The halo effectOn March 2, leaders of top three political parties shared the platform of the Nepal Investment Summit 2017 to declare they were on the same page about increasing inflows of foreign investment into the country.
On March 2, leaders of top three political parties shared the platform of the Nepal Investment Summit 2017 to declare they were on the same page about increasing inflows of foreign investment into the country. That was a strong message considering their divergent political ideologies, and it rekindled hopes of creating a favourable investment climate that would not only attract funds but much-needed technology and expertise from abroad.
This, however, is not the first time political leaders have made such a commitment. In April 2013, leaders of leading political parties gathered on the stage of the Federation of Nepalese Chambers of Commerce and Industry, Nepal’s largest private sector umbrella body, and pledged to remove all barriers to developing hydroelectric projects in the country. But their modus operandi has barely changed since then.
Unfriendly business climate
Korean investors, for instance, ran into numerous hurdles for almost three years before they could sign an agreement to develop the 216 MW Upper Trishuli-1 hydroelectric project. The project developers are yet to sign a power purchase agreement with Nepal Electricity Authority, the country’s sole buyer of energy, based on which the electricity generated by the project could be sold here. It is not known how long this process will take.
The commitment expressed by political leaders also did not prevent the 900MW Upper Karnali and another 900MW Arun-3 hydroelectric projects from turning into political hot potatoes, delaying the signing of project development agreements. This happened even though the project developers—a state-owned and a privately-owned Indian companies—were selected through open bidding.
Worse, Statkraft, a Norwegian company, pulled out of the 650MW Tamakoshi-3 hydropower project last year citing Nepal’s small power market, shortage of transmission lines and insufficient returns. Our politicians did not even ask what could have been done to incentivise the company to stay. All these indicate one thing: politicians here barely walk the talk, signalling no guarantee of policy stability. This makes Nepal’s investment climate unfavourable for foreign investors eyeing our hydroelectricity sector.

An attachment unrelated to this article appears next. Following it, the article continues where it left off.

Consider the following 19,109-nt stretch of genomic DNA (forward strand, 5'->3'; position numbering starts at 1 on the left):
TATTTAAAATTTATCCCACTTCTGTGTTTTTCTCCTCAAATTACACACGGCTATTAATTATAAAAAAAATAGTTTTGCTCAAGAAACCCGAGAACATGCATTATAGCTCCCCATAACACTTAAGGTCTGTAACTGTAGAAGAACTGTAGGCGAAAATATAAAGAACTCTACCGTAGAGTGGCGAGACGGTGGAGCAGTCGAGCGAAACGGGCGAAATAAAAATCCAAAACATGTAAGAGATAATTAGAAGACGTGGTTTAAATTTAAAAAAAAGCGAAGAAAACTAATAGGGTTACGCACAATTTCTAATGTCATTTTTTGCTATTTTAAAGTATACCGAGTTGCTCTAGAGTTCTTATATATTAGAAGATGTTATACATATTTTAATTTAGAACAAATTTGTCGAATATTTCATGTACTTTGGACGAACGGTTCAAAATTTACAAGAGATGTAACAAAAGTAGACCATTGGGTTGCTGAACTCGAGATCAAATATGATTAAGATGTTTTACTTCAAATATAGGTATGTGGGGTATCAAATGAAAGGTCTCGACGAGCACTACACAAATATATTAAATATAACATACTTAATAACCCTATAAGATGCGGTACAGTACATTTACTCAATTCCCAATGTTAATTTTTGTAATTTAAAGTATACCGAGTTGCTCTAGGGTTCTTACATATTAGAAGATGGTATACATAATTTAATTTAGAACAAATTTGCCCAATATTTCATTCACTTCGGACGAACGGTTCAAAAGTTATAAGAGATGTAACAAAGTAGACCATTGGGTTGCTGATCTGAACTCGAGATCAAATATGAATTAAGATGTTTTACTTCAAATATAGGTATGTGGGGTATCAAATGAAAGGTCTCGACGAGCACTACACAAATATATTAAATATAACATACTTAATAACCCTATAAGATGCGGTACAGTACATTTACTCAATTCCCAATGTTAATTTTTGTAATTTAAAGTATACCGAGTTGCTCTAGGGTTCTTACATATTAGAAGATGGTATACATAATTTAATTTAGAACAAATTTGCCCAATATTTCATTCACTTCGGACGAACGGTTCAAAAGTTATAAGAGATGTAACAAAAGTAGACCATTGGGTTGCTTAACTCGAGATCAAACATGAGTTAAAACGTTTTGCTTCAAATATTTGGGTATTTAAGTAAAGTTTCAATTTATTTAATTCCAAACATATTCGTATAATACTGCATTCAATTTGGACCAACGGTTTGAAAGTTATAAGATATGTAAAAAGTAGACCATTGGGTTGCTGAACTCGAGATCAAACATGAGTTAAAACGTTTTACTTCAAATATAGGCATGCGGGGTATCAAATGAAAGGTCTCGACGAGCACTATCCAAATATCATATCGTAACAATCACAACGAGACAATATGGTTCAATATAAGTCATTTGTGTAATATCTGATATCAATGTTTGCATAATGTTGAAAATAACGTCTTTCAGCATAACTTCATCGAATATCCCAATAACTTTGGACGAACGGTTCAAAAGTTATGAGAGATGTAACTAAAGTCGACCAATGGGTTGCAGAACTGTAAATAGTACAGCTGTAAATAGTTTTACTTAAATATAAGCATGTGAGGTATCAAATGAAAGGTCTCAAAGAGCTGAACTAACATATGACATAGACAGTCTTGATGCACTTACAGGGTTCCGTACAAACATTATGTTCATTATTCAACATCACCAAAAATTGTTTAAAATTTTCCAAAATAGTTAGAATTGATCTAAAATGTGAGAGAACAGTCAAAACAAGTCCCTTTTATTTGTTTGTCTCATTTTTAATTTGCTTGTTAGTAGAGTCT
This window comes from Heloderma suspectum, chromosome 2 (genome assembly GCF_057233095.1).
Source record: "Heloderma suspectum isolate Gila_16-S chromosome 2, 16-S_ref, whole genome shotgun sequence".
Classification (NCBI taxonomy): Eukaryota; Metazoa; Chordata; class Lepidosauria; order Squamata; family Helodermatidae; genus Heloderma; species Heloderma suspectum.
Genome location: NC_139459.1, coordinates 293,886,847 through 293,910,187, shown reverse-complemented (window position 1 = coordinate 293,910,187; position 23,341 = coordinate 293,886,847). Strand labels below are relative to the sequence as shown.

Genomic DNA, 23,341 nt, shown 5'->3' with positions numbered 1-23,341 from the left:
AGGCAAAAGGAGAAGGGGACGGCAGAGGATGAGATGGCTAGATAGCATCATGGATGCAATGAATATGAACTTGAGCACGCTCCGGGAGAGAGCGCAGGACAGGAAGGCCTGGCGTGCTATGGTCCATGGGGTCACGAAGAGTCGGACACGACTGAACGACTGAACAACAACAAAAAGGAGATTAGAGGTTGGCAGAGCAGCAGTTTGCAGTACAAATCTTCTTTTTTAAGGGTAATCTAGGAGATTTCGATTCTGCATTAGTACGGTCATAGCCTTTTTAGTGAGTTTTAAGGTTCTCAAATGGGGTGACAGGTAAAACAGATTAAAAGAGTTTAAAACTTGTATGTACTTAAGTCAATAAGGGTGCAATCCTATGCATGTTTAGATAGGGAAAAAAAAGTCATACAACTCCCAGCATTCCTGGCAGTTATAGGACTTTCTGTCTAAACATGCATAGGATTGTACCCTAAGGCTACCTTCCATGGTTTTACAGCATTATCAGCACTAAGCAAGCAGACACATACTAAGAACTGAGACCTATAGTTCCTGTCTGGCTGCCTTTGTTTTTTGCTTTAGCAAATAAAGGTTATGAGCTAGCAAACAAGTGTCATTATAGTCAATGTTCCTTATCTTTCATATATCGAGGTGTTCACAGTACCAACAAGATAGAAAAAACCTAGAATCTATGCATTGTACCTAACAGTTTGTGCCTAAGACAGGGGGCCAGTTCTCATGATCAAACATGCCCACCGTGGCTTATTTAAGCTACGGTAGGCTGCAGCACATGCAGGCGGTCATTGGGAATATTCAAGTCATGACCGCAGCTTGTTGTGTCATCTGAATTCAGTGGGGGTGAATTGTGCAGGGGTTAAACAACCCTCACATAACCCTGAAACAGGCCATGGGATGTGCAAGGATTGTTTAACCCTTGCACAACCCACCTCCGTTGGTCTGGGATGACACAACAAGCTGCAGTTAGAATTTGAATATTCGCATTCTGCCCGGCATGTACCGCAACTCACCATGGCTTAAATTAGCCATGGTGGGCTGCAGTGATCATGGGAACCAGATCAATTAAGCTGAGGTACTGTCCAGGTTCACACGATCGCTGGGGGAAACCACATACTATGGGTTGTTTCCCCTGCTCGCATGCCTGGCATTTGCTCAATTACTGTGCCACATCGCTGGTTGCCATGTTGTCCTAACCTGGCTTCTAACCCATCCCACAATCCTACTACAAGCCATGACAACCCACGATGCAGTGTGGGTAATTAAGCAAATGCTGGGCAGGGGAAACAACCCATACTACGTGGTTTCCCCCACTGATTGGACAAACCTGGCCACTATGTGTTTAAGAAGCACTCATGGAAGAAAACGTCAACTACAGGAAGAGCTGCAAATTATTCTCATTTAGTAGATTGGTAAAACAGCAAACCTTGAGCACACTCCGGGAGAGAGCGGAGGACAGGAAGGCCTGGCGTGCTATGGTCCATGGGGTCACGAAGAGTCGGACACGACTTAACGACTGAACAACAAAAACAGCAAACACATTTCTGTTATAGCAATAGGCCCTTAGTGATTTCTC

Foreign investors everywhere, including hydroelectric project developers, demand the red carpet wherever they go. But, here, they have to make rounds of seven government ministries and 23 departments to obtain various permits, conduct environmental impact assessment and acquire public and private land to build the projects. These processes take three to 10 years to complete.
If these processes are not shortened, Nepal will continue to lose the market for over 40,000 MW of hydroelectricity it can produce, because the cost of solar energy is dropping steadily due to technological advancement. The cost of generating a unit of electricity through solar plants is as low as IRs4.3 in India. This implies that the market for Nepali electricity in India, the largest market for power produced by Nepal, may soon be limited to the night-time when solar plants remain inactive. Things may become even worse for Nepal if efficient and affordable devices are developed to store solar power generated during the day. Such a possibility cannot be ruled out considering the pace at which solar technology is evolving. This may sound the death knell for the dream of making Nepal prosperous by harnessing its hydro potential.
Case of Bippa
Our politicians and government officials are aware of these facts. But they are so self-centred and short-sighted that they continue playing petty games that serve their own interests, while the world continues to view Nepal as an impoverished country with little but unskilled and semi-skilled labourers to export.
This should change. Politicians and government officials should either get to grips with reality, or retire. Otherwise, the future of the next generation will be similar to ours. A worrying sign is our politicians’ tendency to mask their incompetence through sheer bias against plans and policies introduced by their opponents.